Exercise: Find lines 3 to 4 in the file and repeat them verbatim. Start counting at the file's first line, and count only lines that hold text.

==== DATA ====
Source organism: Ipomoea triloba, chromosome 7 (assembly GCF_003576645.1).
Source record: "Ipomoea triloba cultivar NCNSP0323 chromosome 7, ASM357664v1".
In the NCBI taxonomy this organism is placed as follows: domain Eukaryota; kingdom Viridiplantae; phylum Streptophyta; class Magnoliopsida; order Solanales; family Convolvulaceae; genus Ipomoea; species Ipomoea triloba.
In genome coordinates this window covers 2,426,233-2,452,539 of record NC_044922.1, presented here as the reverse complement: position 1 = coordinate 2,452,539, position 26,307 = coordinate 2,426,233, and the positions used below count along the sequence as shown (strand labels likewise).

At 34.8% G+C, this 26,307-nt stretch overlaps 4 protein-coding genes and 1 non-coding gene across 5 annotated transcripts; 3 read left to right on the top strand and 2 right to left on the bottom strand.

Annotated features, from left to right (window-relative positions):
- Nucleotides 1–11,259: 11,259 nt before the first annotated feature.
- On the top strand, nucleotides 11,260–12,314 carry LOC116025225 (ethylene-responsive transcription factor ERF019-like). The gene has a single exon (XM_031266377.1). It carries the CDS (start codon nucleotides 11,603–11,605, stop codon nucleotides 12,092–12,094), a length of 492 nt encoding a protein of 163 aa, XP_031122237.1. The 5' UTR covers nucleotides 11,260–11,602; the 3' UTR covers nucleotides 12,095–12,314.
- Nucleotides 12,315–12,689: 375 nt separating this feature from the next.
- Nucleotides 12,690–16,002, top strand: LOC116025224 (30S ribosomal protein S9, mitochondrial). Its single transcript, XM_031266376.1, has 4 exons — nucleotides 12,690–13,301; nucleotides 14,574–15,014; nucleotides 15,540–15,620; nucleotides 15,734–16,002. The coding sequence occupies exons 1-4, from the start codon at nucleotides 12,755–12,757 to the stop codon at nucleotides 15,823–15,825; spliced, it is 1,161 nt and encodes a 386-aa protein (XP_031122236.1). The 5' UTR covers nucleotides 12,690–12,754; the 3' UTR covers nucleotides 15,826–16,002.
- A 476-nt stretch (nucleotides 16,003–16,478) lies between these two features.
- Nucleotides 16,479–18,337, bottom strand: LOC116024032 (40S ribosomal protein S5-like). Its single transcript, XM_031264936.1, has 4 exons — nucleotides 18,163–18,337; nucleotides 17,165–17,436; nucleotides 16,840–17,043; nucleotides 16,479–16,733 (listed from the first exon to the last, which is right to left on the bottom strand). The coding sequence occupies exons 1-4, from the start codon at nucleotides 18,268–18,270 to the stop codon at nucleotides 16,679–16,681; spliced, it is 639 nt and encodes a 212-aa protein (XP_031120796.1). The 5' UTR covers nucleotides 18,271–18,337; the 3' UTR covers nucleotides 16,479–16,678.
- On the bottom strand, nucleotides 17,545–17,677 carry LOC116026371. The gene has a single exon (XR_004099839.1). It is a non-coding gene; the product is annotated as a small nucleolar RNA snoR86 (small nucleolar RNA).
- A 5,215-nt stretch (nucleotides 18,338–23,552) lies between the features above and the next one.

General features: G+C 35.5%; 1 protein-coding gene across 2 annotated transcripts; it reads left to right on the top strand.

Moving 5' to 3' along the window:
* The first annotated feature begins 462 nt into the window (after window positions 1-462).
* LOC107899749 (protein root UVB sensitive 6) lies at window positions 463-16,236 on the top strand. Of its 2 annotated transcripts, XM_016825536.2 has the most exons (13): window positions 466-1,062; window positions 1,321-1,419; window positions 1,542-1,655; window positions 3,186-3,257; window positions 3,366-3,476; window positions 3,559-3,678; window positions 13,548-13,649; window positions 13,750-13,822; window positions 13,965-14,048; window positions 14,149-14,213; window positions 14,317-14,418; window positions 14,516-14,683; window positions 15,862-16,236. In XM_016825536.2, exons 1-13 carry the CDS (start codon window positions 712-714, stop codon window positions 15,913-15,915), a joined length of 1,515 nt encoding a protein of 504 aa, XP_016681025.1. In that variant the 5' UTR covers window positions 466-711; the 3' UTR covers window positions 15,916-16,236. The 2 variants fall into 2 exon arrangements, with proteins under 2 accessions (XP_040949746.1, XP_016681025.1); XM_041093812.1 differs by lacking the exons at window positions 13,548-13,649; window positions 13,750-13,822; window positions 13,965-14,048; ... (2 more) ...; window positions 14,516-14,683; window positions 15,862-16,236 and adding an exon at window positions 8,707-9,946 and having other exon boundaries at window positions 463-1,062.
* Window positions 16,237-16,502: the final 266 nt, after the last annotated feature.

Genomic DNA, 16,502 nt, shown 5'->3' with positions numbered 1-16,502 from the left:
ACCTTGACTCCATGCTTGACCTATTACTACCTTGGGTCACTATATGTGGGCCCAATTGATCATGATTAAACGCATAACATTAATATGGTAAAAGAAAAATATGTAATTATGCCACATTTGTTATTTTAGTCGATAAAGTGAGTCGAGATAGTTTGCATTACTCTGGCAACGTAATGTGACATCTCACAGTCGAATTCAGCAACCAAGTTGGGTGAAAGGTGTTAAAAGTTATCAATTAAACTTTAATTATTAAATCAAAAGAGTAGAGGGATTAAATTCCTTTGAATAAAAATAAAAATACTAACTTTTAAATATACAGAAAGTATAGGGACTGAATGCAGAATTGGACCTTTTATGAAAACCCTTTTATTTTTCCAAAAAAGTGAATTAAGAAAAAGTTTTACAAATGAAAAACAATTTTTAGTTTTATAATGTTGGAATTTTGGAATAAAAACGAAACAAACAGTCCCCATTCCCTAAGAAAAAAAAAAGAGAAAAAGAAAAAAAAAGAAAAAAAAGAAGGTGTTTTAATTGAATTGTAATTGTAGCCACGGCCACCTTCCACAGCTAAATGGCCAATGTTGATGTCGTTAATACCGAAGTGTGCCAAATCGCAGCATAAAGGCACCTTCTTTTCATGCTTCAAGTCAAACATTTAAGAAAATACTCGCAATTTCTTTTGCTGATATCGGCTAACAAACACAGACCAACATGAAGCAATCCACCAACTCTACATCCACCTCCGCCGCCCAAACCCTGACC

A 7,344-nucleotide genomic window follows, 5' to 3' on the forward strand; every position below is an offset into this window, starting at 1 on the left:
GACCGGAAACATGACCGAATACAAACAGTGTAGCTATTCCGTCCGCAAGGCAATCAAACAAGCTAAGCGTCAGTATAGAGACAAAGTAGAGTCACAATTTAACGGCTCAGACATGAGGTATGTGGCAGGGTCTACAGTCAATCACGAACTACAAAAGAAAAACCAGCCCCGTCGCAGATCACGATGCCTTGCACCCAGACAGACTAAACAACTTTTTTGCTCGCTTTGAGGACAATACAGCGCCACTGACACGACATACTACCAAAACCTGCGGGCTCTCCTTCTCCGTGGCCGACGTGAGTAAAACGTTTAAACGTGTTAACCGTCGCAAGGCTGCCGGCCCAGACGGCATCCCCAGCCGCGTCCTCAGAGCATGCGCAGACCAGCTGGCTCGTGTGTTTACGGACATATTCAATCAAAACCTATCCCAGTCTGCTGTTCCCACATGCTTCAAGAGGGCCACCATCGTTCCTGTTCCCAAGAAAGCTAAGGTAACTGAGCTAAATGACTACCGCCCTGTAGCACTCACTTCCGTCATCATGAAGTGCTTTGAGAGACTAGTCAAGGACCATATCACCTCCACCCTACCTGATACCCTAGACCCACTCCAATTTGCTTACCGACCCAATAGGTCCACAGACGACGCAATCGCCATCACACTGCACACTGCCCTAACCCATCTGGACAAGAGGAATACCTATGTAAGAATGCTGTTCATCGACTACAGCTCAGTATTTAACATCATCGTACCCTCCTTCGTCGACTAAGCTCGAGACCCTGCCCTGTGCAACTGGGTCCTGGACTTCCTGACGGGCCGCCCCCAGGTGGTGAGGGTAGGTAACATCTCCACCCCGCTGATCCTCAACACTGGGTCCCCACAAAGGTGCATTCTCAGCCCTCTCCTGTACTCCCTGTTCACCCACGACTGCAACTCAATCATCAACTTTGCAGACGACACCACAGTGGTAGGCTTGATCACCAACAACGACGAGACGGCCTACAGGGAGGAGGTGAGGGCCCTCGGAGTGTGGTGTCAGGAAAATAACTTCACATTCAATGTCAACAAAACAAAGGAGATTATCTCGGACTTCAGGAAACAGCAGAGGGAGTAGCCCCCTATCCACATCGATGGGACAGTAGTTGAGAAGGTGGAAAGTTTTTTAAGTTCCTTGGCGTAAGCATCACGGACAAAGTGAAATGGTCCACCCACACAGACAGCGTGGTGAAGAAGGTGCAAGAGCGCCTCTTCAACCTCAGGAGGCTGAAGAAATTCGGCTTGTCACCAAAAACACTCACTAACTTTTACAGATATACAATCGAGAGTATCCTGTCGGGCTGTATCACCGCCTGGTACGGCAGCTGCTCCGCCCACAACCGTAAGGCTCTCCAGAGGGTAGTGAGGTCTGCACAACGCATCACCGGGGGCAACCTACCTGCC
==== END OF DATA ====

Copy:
In the NCBI taxonomy this organism is placed as follows: domain Eukaryota; kingdom Viridiplantae; phylum Streptophyta; class Magnoliopsida; order Solanales; family Convolvulaceae; genus Ipomoea; species Ipomoea triloba.
In genome coordinates this window covers 2,426,233-2,452,539 of record NC_044922.1, presented here as the reverse complement: position 1 = coordinate 2,452,539, position 26,307 = coordinate 2,426,233, and the positions used below count along the sequence as shown (strand labels likewise).